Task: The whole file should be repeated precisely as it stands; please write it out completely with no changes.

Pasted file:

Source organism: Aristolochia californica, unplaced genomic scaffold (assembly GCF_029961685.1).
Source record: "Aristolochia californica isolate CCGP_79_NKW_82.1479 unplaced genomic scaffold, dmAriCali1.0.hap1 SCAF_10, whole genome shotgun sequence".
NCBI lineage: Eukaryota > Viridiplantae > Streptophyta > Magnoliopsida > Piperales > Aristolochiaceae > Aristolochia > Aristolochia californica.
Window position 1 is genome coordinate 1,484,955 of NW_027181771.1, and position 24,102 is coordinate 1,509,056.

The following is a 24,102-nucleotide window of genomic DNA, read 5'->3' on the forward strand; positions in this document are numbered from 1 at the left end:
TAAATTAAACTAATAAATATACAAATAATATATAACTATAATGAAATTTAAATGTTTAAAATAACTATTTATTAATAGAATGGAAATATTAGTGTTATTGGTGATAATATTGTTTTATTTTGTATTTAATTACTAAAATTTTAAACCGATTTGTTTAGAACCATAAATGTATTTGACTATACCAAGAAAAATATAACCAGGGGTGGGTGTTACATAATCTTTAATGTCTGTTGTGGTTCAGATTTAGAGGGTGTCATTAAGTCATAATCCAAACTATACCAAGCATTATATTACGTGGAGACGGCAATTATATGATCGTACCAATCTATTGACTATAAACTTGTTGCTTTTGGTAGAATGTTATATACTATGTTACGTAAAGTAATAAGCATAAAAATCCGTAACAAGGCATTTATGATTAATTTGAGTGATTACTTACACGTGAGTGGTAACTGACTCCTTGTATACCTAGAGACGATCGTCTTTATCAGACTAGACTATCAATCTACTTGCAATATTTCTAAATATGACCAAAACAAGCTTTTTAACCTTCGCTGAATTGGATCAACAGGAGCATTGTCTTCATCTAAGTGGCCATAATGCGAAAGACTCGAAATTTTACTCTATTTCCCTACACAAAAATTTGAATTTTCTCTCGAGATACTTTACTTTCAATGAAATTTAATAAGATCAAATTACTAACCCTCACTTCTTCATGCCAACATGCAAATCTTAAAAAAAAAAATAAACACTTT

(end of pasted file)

Source organism: Aristolochia californica, unplaced genomic scaffold (assembly GCF_029961685.1).
Source record: "Aristolochia californica isolate CCGP_79_NKW_82.1479 unplaced genomic scaffold, dmAriCali1.0.hap1 SCAF_10, whole genome shotgun sequence".
NCBI lineage: Eukaryota > Viridiplantae > Streptophyta > Magnoliopsida > Piperales > Aristolochiaceae > Aristolochia > Aristolochia californica.
Window position 1 is genome coordinate 1,484,955 of NW_027181771.1, and position 24,102 is coordinate 1,509,056.

The following is a 24,102-nucleotide window of genomic DNA, read 5'->3' on the forward strand; positions in this document are numbered from 1 at the left end:
TAAATTAAACTAATAAATATACAAATAATATATAACTATAATGAAATTTAAATGTTTAAAATAACTATTTATTAATAGAATGGAAATATTAGTGTTATTGGTGATAATATTGTTTTATTTTGTATTTAATTACTAAAATTTTAAACCGATTTGTTTAGAACCATAAATGTATTTGACTATACCAAGAAAAATATAACCAGGGGTGGGTGTTACATAATCTTTAATGTCTGTTGTGGTTCAGATTTAGAGGGTGTCATTAAGTCATAATCCAAACTATACCAAGCATTATATTACGTGGAGACGGCAATTATATGATCGTACCAATCTATTGACTATAAACTTGTTGCTTTTGGTAGAATGTTATATACTATGTTACGTAAAGTAATAAGCATAAAAATCCGTAACAAGGCATTTATGATTAATTTGAGTGATTACTTACACGTGAGTGGTAACTGACTCCTTGTATACCTAGAGACGATCGTCTTTATCAGACTAGACTATCAATCTACTTGCAATATTTCTAAATATGACCAAAACAAGCTTTTTAACCTTCGCTGAATTGGATCAACAGGAGCATTGTCTTCATCTAAGTGGCCATAATGCGAAAGACTCGAAATTTTACTCTATTTCCCTACACAAAAATTTGAATTTTCTCTCGAGATACTTTACTTTCAATGAAATTTAATAAGATCAAATTACTAACCCTCACTTCTTCATGCCAACATGCAAATCTTAAAAAAAAAAATAAACACTTT